The Plattduetsche Park Restaurant & Caterers can trace its beginning to the year 1883, when the Plattduetsche Volksfest Vereen of Brooklyn and vicinity was formed. This society of immigrants from the flatlands of northern Germany (which is the meaning of plattduetsche) was created out of necessity for the welfare and support of its members. In those days, if you were injured or sick and couldn't work, then you were not able to feed or take care of your family. By belonging to a society such as this one, you would receive a daily stipend in case of hardship. Membership in the society also provided a place to gather with other people from northern Germany to talk and preserve heritage and traditions handed down from older generations. The society adopted as its motto "Eendracht makt Macht" or "In Unity is Strength" and the symbol of the beehive - although each individual bee is small, together they can accomplish amazing things.
To finance the organization, yearly beer festivals were held at various restaurants and beer gardens with raffles and shooting contests. In fact, the Plattduetsche Volksfest Vereen raised enough money to finance the purchase of land to build a hospital. The German Hospital Corporation was spun off independently once it was built and still stands today as Wyckoff Heights Medical Center. Members of the society could receive free healthcare at the clinic as well as any necessary hospitalization or surgery.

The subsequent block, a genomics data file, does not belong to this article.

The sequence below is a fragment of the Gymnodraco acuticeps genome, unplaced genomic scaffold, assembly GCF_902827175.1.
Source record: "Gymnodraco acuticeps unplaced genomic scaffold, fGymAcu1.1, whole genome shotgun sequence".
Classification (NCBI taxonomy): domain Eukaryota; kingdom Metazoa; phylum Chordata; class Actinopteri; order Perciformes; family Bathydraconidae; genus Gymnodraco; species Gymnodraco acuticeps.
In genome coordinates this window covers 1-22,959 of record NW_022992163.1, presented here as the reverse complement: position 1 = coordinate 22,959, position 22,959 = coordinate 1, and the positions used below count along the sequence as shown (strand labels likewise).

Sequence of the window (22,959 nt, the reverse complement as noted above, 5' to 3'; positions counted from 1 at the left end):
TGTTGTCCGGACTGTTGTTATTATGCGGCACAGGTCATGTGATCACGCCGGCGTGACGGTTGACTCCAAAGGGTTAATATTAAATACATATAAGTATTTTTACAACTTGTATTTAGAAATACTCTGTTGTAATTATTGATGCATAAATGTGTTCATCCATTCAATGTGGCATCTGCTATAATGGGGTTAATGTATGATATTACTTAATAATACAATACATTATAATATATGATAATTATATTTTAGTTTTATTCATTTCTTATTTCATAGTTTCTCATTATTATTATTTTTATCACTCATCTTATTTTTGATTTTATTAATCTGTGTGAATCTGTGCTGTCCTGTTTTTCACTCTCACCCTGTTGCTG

In the early 1900s, the real estate boom in Brooklyn wiped out many of the restaurants that had large beer gardens and open outdoor areas. This made holding the yearly fund-raising festivals difficult, so members of the Plattduetsche Volksfest Vereen began to look east for property to buy. A German farmer in Franklin Square sold them his land, which they divided into two parcels.
Best Known For...
German Beers, German specialties, 7 catering halls from 10 to 700 people, Seasonal Biergarten open Fridays with live music, German Buffet every Thursday night seatings at 5 and 7pm, Bar specials Wurst Wednesdays.
Reviews and Awards
New York Times - 2007